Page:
Nor did he have much patience for finicky actors who wanted another take—especially in the later years, when he was very conscious of budgets and the need not to waste film stock or time. Deepti Naval, a beneficiary of Hrishi-da’s parental concern long before she worked with him, discovered this aspect to his personality when they did Rang Birangi together. ‘If he had okayed a shot and I said, “Please, just one more take, I think I can do that better,” he would make a dramatic gesture to the production assistant and tell them, “Chalo, Deepu se voucher sign karvao—she wants to do this, so she has to pay for the extra footage!”’He could get actors to do what he wanted by putting things across in funny or practical terms. In an email interview, Asrani recalled the song—‘Binati sun le tanik’—that he performed in his own voice at the beginning of Alaap, where he plays a tangay-wallah taking Alok home from the station: ‘It was originally to be sung by Kishore Kumar, but he couldn’t come to the recording studio for some reason. Hrishi-da immediately asked me to sing the song in my own voice. I was scared, but he told me, “Tonga-wallahs are not singers—just sing like a tonga-wallah would sing!”’ Persuading Asrani in this situation was no great challenge for a man who had convinced a very reluctant Dilip Kumar—one of Hindi cinema’s biggest stars—to sing for Musafir twenty years earlier. ‘I can never imagine Hrishi-da saying something like “Accha, ab gadhe pe baith jao, ya chhoti chaddi pehen ke bhaago, ya cake mein gir jao (Okay, now sit on a donkey, run around in your underwear, fall into a cake)”,’ Deven Varma told me in Pune. ‘The quality of comedy in his films reflected his personal tastes.’ But despite his emphasis on clean and wholesome humour, Hrishi-da could shake things up a little when he felt it was required. Varma recalled being reluctant to do the climactic scene in Buddha Mil Gaya where he and Navin Nischol dress up as women. ‘I said, Hrishi-da I won’t do this, maa aur behnon ka mazaak nahin banaoonga—that isn’t the type of comedy I do.’ Hrishi-da’s response—no doubt aimed at lightening the air rather than making an actual philosophical statement—was: ‘But you aren’t making fun of Indian women, this is a Hawaiian dress you’re wearing!’ It worked. The principled Varma did the scene, and he needn’t have worried—he and Nischol are so goofy together that there is no question of finding it vulgar.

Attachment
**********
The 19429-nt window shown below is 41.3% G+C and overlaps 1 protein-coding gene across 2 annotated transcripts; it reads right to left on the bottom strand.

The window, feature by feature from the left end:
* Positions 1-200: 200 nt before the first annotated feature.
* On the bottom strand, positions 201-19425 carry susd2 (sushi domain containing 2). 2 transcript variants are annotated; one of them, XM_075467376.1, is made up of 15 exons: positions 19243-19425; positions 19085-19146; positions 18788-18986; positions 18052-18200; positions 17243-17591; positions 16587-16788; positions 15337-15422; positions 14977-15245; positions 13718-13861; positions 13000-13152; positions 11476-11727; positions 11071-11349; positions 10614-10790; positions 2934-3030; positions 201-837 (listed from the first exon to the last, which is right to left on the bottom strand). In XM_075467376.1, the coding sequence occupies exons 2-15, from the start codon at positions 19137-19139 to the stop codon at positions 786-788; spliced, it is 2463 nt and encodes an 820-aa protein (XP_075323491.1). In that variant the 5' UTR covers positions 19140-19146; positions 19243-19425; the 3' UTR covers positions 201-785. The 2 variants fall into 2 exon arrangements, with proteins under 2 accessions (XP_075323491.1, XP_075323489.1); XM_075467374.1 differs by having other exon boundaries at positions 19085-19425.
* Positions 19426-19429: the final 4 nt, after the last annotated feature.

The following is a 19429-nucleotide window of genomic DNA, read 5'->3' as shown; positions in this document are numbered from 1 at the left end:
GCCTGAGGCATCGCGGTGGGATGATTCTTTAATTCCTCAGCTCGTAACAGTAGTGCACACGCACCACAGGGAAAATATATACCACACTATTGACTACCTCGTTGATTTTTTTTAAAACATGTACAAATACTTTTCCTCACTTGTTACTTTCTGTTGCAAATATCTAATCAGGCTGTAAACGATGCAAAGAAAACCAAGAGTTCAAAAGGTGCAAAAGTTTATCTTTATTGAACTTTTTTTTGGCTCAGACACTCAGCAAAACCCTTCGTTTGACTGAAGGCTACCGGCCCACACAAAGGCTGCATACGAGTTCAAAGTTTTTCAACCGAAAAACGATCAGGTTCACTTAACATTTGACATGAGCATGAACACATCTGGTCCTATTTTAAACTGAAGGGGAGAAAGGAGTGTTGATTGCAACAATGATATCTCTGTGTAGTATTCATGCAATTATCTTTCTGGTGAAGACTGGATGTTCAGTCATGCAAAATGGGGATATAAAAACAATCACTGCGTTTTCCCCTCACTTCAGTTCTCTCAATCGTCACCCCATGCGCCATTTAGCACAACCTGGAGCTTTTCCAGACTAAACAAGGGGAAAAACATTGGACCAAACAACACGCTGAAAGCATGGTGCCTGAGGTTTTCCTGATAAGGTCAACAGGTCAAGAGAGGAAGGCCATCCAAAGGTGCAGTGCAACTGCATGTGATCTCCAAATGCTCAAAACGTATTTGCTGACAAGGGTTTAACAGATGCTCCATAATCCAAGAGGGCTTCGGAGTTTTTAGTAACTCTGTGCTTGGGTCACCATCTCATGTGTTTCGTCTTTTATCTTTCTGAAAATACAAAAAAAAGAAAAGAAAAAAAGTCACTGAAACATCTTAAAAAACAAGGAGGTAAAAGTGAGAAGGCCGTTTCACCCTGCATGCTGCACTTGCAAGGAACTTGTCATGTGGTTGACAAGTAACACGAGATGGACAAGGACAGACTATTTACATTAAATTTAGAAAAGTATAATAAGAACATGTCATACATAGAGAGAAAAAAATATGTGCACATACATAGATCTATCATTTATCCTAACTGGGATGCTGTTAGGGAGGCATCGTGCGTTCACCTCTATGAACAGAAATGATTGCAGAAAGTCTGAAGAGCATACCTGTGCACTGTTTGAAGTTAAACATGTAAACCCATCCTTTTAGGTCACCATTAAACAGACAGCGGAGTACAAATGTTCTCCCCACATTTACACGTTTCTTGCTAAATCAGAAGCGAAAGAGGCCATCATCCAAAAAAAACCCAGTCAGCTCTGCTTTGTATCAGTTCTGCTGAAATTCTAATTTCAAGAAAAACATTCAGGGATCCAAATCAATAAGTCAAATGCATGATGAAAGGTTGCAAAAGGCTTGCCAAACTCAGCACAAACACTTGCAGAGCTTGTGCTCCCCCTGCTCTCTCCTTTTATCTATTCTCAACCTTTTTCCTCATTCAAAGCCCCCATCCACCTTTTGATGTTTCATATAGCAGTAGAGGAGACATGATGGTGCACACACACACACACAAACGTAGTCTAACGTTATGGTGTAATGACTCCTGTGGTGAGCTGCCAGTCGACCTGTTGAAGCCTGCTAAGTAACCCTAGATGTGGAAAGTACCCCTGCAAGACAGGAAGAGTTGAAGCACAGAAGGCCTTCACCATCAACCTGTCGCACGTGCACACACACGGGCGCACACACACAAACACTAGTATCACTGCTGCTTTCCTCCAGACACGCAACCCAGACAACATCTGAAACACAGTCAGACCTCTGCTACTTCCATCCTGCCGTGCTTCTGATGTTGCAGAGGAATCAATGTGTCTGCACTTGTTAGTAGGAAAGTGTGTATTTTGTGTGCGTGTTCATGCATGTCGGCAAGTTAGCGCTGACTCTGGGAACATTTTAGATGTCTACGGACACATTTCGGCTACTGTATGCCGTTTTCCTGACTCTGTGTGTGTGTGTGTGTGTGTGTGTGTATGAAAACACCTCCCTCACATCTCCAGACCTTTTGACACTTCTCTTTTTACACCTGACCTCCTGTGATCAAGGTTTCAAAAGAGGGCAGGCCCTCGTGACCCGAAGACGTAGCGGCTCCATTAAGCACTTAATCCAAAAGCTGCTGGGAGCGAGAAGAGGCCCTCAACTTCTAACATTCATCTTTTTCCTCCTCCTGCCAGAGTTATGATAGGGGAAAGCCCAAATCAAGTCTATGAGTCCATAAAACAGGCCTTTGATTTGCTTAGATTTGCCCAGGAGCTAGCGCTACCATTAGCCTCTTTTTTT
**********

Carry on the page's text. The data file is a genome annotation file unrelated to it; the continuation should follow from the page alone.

From the beginning to the end of his career, Hrishi-da cast popular actors in lead roles. The list includes those who had an established screen persona before they worked with him (the 1950s star triumvirate of Dilip Kumar, Raj Kapoor and Dev Anand falls in this category, as do Meena Kumari, Suchitra Sen, Guru Dutt and Mala Sinha), it has younger performers whose screen images were to some degree or other shaped by him even though some of them went on to do other kinds of roles (prominent in this list are Dharmendra, Jaya Bhaduri, Rajesh Khanna, Amitabh Bachchan and Rekha), and it includes actors who tended to be more malleable, less associated with a specific type of role: Balraj Sahni in Anuradha, Usha Kiran in Musafir, Ashok Kumar in Aashirwad, Sanjeev Kumar in Arjun Pandit.
The big stars of the 1950s brought the baggage of their existing images to the early films, with variable results. So Dilip Kumar fits very well in Musafir because it is a Devdas-like role, exactly what the third segment of that film calls for. Raj Kapoor is mostly well-used in Anari, and the film has other good things in it in case you get tired of him, including fine performances by Lalita Pawar, Nutan and Motilal; on the other hand, the self-flagellating aspects of Kapoor’s screen persona are allowed to go badly out of control in the 1962 Aashiq, which is one of Hrishi-da’s most pedestrian films.
Not that Hrishi-da always had his way even with the younger lot. ‘Don’t mind your make-up—make up your mind,’ Sharmila Tagore recalls him saying aphoristically during the shooting of Anupama, and apparently there was good reason for this. Here was a film about a diffident wallflower who had grown up without parental love, didn’t have any friends and stayed cloistered in her large, cold house; and yet Tagore, who was just rising to stardom and on the rush of being a Hindi-movie heroine, insisted that she wear her stylish bouffant hairdo in the film. ‘Hrishi-da tried telling me the hairstyle simply wasn’t right for the character, that it was too trendy,’ she told me during an interview, ‘but I was immature and persistent and wouldn’t listen—and so eventually he gave in and said we’ll work something out. He managed to shoot me in such a way that the character didn’t look unduly glamorous or dolled up, but it was a small blot on the film’s integrity, and I still feel guilty about that.’
Such stories help explain why a certain type of film—one that seems like it was intended to be ‘realistic’ and character-driven—might look just a little glossier than it needed to, the people a little more like film stars than they should. Even a Master Moshai can occasionally be stared down by a privileged, confident student.
Excerpted with permission from Penguin Books India from The World Of Hrishikesh Mukherjee: The Filmmaker Everyone Loves by Jai Arjun Singh. The book is available for pre-order on Amazon.in and will be out in stores next week.